All good things come to an end, goes the adage. But then, it can be hoped, so do all bad things; and armed conflict would certainly be high on that list for most. The Ukraine war too will eventually end ~ the how and when of it is best left to crystal ball gazers. When hostilities do cease, however, there will be a massive task confronting the world ~ the reconstruction of a war-ravaged country. How the comity of nations responds to this challenge will be the decisive factor in shaping the global political and economic order in the decade ahead. According to Kemal Dervis, a leading strategic thinker, the West’s actions, narratives, and planning regarding both Russia and the role of the Global South in Ukraine’s postwar reconstruction will indicate what its long-term strategic goals are.
He writes: “Does the West simply want to see Russia defeated and the North Atlantic Treaty Organisation enlarged and strengthened, or can it envisage a ‘victory’ in Ukraine that lays the foundations for a world in which democracy is more secure and global governance more inclusive and effective?” It needs underlining that this is not about experts getting ahead of themselves but preparing for what lies ahead. There is certainly no denying that the outcome of the fighting remains uncertain. But the question needs to be asked: What will be the contours of the West-Russia relationship when the dust has settled and the guns stop booming? Two factors need to be accorded primacy as the situation unfolds. First, the West and its allies need to rein in the rhetoric of punishing Russia with severe reparations or insisting on a regime change in Moscow.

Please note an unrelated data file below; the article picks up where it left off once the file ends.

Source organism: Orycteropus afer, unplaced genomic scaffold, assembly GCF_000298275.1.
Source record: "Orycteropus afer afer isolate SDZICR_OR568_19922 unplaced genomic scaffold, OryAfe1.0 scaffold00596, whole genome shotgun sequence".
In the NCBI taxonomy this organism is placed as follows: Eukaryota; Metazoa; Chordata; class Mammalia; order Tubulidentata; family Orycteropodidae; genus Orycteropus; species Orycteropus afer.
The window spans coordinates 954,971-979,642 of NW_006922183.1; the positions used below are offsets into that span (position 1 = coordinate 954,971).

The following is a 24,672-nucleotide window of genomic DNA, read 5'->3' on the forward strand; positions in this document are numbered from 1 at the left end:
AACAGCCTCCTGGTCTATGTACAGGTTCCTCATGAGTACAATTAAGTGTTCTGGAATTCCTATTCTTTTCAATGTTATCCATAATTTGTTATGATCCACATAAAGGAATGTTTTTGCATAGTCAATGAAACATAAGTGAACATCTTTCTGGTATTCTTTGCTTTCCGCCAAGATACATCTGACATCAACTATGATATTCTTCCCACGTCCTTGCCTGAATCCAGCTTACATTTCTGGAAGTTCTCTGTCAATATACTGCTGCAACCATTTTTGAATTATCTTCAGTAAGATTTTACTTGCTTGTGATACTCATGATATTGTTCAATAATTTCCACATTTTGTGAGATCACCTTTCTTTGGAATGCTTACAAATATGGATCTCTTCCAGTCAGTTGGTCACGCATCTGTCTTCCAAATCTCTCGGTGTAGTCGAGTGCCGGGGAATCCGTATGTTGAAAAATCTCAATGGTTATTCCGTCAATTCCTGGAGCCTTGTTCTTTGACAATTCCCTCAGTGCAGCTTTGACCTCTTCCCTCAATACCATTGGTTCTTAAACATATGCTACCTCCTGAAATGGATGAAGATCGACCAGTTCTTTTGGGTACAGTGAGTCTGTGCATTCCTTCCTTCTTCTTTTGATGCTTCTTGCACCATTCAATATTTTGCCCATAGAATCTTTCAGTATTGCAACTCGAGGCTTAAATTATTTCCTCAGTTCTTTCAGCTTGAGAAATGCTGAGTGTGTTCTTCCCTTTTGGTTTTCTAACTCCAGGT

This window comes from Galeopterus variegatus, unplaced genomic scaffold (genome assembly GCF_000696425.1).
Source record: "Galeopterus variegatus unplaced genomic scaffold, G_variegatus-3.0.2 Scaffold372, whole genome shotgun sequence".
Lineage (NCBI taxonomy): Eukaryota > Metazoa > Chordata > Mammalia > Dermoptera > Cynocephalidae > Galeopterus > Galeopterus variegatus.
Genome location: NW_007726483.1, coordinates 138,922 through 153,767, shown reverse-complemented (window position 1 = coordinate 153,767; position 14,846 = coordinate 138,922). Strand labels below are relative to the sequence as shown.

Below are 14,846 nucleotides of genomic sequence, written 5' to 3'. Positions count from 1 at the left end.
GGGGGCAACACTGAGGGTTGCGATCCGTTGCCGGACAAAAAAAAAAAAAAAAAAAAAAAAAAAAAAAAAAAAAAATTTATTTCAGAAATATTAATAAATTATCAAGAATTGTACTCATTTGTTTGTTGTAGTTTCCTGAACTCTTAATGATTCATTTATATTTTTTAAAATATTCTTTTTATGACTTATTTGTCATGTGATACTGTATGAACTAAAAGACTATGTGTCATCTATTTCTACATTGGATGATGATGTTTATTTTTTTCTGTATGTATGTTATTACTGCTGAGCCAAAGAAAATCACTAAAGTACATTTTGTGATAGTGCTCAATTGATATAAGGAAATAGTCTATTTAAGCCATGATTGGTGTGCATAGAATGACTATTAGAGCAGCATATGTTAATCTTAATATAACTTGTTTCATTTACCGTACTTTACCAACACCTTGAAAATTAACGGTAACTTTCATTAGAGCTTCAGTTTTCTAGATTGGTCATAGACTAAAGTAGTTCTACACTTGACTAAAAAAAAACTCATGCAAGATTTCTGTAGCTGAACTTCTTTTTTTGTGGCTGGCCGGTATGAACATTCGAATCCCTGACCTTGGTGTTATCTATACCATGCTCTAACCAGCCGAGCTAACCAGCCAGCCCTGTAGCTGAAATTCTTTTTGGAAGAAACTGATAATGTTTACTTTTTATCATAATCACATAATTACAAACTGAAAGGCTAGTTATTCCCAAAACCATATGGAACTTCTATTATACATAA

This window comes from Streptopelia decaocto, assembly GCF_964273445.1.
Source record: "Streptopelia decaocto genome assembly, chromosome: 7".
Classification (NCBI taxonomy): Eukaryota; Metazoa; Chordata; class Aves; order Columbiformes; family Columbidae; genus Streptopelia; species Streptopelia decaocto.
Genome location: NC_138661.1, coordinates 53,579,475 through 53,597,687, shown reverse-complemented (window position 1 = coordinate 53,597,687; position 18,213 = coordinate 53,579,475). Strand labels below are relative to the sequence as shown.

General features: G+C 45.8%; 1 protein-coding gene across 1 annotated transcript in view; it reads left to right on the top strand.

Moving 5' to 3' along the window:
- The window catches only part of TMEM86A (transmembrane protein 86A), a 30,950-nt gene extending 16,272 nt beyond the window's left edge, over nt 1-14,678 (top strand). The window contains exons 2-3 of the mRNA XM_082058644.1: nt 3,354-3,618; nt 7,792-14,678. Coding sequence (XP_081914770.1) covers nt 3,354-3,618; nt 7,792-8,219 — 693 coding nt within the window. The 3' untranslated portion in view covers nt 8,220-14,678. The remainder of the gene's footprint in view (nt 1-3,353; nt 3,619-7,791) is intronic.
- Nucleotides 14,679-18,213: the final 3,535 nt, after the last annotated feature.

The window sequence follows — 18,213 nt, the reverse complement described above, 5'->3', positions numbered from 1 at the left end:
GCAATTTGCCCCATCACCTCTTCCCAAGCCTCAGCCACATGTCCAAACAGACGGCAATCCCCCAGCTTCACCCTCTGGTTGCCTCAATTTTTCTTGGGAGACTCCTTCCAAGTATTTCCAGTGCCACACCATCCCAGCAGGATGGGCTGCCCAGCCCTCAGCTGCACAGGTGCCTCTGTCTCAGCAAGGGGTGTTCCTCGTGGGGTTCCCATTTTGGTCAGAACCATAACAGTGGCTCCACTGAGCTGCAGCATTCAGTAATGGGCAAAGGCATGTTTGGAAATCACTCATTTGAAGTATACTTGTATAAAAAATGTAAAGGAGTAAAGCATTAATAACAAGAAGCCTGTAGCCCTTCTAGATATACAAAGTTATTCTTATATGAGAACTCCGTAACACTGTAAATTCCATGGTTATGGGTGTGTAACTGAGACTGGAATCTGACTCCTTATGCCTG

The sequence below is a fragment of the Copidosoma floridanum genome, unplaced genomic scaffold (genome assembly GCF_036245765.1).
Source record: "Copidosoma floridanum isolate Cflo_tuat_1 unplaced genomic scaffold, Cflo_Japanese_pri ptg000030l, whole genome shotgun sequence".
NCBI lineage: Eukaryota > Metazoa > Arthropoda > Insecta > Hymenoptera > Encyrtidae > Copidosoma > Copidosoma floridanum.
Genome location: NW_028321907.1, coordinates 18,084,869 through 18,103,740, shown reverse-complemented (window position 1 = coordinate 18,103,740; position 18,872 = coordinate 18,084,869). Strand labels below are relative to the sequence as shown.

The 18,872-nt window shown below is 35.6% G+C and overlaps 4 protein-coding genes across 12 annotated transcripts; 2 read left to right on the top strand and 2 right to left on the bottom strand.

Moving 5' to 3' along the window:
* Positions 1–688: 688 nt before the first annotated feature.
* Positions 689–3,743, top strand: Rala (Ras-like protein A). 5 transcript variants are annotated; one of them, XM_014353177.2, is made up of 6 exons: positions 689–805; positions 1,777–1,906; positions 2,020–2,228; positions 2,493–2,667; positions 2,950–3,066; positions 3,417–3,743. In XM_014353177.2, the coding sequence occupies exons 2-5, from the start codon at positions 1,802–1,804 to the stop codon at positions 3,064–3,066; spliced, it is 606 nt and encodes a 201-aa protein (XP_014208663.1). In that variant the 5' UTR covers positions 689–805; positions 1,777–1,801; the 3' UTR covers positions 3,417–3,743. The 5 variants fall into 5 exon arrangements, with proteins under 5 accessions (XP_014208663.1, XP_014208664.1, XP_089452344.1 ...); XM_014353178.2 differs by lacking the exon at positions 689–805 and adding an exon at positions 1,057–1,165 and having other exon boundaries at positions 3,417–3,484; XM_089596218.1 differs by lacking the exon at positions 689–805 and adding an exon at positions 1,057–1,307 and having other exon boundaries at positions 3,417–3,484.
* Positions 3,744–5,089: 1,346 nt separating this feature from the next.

For those with a sense of history, the harsh terms imposed by the Allies on Germany in the Treaty of Versailles and its consequences which sowed the seeds for the rise of Hitler should be warning enough to desist from going down this path. Especially, because unlike a century ago, there is now a powerful counter-balance to the West ~ China is waiting with open arms to bring Russia into an even tighter embrace. Such talk, therefore, is counter-productive, and does the additional damage of setting ordinary Russians against those who would gang-up against them as it is they who bear the biggest burden of punitive measures. Secondly, the Western allies have already made a strategic error in not consulting in any substantive manner the Global South in their decision-making.
They need to ensure they do not compound that error by keeping regional powers and blocs out of the post-war planning process. In Western capitals, the realisation needs to sink in that many developing nations which have stayed neutral in the West-Russia face-off over Ukraine owe their post-colonial development as modern nation-states emerging from centuries of suffering under a rapacious Europe to Russia’s predecessor state, the Soviet Union. The billions of dollars which will have to be pumped into the reconstruction of Ukraine will have to come from the West. But involving countries like India and South Africa which can act as a bridge.
A version of this story appears in the print edition of the September 5, 2022, issue.